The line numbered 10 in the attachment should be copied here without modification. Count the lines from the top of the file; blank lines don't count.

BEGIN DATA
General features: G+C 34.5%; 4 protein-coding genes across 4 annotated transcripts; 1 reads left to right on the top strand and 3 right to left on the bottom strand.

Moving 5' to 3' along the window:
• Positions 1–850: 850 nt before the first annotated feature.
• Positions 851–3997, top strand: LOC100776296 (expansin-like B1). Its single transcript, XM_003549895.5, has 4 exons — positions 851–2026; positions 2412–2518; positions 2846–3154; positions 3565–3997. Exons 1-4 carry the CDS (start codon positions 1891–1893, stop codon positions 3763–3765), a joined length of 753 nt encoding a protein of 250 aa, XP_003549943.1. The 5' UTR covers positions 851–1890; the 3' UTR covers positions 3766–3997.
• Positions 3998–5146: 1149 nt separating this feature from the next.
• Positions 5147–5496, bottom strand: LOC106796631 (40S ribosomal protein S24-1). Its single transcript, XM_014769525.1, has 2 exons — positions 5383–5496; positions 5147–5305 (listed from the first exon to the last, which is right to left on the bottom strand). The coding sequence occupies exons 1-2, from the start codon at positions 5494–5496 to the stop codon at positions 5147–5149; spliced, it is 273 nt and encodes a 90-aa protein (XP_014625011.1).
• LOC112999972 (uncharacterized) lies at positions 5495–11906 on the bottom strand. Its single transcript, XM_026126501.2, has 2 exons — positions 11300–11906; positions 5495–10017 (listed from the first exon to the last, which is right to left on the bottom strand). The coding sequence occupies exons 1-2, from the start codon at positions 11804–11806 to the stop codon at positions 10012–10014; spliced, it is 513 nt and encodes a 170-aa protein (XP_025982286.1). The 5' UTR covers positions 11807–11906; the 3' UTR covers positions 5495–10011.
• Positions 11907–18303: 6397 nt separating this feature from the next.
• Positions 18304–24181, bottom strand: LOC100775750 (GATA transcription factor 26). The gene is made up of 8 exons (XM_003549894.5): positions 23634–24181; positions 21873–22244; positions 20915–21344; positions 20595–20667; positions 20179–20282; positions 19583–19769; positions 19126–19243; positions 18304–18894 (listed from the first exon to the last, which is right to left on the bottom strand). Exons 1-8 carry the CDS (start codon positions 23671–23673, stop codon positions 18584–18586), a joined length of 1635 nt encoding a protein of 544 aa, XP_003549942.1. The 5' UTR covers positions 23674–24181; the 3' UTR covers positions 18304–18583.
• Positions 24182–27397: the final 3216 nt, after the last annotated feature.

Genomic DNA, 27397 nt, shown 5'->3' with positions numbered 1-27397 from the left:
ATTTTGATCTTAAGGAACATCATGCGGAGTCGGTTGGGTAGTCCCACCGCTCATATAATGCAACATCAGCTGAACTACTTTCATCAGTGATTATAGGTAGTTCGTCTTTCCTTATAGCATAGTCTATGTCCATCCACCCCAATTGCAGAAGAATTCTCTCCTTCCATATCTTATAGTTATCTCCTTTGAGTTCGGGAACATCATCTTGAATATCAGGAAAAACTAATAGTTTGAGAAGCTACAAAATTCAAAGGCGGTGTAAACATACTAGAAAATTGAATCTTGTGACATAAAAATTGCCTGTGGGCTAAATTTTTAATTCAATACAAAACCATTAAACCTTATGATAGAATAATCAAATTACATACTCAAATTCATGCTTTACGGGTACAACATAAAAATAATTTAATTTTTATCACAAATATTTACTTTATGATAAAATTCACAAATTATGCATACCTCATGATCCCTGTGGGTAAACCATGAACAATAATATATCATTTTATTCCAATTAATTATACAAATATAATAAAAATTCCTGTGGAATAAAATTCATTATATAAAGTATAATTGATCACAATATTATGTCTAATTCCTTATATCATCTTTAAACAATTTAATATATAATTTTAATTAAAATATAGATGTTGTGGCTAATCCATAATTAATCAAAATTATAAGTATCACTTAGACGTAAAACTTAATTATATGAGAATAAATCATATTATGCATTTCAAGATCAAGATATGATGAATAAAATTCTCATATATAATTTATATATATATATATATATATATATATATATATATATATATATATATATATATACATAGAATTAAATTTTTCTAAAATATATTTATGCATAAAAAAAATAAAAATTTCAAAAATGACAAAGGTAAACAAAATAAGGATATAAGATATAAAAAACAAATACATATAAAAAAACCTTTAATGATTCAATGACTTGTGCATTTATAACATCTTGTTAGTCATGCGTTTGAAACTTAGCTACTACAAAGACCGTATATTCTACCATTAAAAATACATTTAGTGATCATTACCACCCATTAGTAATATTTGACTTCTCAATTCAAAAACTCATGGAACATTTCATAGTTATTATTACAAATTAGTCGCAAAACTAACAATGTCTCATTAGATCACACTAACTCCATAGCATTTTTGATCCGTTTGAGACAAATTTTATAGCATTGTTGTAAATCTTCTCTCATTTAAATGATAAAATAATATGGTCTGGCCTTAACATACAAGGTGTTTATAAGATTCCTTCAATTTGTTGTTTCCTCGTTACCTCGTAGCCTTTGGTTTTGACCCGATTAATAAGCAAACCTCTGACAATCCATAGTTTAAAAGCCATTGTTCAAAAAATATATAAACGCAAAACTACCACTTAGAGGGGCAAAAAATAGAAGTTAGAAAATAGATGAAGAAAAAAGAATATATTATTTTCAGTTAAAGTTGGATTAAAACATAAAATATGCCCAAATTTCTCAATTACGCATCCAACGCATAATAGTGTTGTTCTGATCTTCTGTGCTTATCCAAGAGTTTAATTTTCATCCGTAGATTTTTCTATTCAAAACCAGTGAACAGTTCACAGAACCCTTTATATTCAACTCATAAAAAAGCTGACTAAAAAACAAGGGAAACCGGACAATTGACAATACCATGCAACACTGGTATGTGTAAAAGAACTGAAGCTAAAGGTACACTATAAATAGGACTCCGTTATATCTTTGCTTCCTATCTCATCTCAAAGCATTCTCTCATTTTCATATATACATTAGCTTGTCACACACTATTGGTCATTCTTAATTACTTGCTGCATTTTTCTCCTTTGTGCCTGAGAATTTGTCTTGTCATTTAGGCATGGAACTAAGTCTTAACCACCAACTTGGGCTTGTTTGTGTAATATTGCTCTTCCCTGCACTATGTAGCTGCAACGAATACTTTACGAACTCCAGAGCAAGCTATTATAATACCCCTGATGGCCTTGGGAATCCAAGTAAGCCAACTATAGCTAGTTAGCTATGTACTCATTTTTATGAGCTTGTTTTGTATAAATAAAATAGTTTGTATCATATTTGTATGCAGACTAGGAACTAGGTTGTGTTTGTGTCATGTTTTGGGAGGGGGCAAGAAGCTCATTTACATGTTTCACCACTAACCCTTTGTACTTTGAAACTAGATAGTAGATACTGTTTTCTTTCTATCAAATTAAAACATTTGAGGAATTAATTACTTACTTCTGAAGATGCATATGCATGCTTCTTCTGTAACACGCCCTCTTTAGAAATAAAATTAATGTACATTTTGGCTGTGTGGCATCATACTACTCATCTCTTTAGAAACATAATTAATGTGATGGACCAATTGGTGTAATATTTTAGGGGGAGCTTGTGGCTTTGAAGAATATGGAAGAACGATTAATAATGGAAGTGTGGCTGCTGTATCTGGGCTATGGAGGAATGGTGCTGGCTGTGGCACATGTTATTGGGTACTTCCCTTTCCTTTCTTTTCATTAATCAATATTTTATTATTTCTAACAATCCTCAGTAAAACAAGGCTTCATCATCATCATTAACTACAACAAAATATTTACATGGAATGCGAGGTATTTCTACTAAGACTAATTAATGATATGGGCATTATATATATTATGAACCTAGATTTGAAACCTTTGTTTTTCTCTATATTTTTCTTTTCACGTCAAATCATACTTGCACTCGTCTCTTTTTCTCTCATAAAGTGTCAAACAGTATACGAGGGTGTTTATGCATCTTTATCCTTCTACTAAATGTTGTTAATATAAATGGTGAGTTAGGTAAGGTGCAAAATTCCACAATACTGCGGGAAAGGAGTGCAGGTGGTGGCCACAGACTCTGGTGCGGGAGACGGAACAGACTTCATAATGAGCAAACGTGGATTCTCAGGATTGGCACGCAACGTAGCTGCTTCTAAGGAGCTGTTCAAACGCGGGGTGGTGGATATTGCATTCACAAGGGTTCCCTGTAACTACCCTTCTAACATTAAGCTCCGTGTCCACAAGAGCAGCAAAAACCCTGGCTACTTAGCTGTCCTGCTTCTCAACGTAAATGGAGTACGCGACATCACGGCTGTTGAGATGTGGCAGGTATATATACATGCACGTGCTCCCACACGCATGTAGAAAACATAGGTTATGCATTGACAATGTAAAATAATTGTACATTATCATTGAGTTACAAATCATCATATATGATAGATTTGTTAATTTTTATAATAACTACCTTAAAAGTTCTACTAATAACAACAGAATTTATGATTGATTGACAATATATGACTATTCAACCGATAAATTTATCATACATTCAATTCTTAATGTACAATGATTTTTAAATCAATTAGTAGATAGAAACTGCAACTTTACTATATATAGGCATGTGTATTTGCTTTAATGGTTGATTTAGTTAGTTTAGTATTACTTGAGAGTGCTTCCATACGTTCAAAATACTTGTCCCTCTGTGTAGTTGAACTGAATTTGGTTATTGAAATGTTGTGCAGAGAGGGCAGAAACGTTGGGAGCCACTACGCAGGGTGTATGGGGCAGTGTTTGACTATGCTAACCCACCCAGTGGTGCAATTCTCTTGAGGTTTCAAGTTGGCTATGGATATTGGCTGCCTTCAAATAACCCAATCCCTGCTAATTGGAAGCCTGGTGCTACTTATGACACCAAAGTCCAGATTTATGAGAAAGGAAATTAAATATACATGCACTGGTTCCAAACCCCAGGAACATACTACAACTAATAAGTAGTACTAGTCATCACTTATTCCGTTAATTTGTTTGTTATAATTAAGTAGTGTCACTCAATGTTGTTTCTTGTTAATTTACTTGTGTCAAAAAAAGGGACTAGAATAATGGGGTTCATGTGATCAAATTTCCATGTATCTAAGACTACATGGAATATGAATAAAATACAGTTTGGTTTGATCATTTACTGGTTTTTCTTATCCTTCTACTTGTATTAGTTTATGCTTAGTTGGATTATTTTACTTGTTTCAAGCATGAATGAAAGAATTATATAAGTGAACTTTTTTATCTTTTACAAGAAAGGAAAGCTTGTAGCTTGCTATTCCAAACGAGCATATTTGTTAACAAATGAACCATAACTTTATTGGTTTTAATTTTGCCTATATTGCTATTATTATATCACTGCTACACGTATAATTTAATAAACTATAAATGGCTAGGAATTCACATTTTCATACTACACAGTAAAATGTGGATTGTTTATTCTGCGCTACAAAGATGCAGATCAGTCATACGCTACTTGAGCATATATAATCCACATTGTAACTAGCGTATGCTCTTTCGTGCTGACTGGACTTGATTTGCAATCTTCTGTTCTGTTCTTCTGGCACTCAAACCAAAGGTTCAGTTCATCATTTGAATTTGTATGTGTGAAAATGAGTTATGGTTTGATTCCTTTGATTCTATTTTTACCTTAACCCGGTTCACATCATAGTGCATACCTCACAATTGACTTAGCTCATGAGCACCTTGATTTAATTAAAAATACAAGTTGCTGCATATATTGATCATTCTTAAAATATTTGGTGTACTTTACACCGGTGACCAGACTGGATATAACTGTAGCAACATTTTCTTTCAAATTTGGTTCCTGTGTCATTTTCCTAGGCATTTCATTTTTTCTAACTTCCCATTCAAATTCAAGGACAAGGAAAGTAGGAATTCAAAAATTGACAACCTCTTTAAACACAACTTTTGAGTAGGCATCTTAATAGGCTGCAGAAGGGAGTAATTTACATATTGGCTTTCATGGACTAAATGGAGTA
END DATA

• Positions 24182–27397: the final 3216 nt, after the last annotated feature.